Covid-19 creates a corruption pandemic in Latin America

. May 27, 2020
covid-19 latin america corruption Illustration: Jika

While certainly not endemic to the region, corruption is a problem that has plagued Latin America throughout the last hundred years. As it becomes the world’s new Covid-19 epicenter, several corruption opportunities have sprouted across Latin American countries, with the population quarantined and checks and balances reduced — as the sweeping health crisis creates the need for swift moves and contracts to fight the pandemic.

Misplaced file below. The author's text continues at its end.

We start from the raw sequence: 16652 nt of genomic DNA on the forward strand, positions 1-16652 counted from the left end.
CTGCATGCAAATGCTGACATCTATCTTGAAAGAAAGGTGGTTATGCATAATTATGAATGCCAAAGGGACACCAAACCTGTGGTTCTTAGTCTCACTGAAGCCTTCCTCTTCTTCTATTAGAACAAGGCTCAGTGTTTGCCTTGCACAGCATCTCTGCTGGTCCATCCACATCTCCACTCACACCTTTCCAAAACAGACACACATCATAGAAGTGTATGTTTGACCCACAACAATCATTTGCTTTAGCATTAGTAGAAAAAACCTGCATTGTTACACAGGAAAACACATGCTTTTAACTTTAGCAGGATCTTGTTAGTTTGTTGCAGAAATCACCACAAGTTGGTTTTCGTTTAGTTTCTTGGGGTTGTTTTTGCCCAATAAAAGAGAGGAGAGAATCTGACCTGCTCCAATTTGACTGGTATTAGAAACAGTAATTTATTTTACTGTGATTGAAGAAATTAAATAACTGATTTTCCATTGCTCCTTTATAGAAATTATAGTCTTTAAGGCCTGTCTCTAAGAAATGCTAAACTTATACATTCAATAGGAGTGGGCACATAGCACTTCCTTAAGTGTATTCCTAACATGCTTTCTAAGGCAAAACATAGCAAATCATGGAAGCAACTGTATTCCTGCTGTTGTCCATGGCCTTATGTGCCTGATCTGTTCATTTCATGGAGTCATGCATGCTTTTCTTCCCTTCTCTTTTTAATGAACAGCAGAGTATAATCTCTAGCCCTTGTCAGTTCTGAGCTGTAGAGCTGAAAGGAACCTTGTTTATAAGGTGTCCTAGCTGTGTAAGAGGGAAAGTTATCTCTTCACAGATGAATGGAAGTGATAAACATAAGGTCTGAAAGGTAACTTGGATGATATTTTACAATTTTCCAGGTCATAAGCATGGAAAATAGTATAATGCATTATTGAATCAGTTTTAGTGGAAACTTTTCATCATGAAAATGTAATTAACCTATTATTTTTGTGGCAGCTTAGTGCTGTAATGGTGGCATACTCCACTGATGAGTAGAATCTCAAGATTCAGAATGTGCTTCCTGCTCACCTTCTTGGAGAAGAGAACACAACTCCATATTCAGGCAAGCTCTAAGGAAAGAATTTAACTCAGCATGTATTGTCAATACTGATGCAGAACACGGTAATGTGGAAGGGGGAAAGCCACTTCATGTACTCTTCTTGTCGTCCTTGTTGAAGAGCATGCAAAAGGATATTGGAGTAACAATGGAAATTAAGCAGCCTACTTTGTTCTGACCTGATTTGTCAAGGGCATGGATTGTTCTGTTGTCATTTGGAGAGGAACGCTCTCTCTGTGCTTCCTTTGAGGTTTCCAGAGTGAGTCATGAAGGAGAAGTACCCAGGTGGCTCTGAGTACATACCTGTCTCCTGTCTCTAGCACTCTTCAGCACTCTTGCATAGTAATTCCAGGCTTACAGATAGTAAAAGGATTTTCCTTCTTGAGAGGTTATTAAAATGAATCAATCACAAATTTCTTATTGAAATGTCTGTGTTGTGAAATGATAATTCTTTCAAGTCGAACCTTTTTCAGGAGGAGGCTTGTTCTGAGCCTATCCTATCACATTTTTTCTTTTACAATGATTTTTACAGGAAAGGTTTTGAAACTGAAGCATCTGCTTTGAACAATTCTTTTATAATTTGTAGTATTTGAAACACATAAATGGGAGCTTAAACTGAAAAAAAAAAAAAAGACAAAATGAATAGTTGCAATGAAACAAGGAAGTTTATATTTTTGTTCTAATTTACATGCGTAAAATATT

Rio de Janeiro hit the headlines on Tuesday, when Brazil’s Federal Police launched Operation Placebo, investigating alleged corruption schemes of embezzling public funds by way of overpriced contracts to build Covid-19 field hospitals. Marshals carried out search and seizure warrants at the offices of Governor Wilson Witzel and his wife Helena.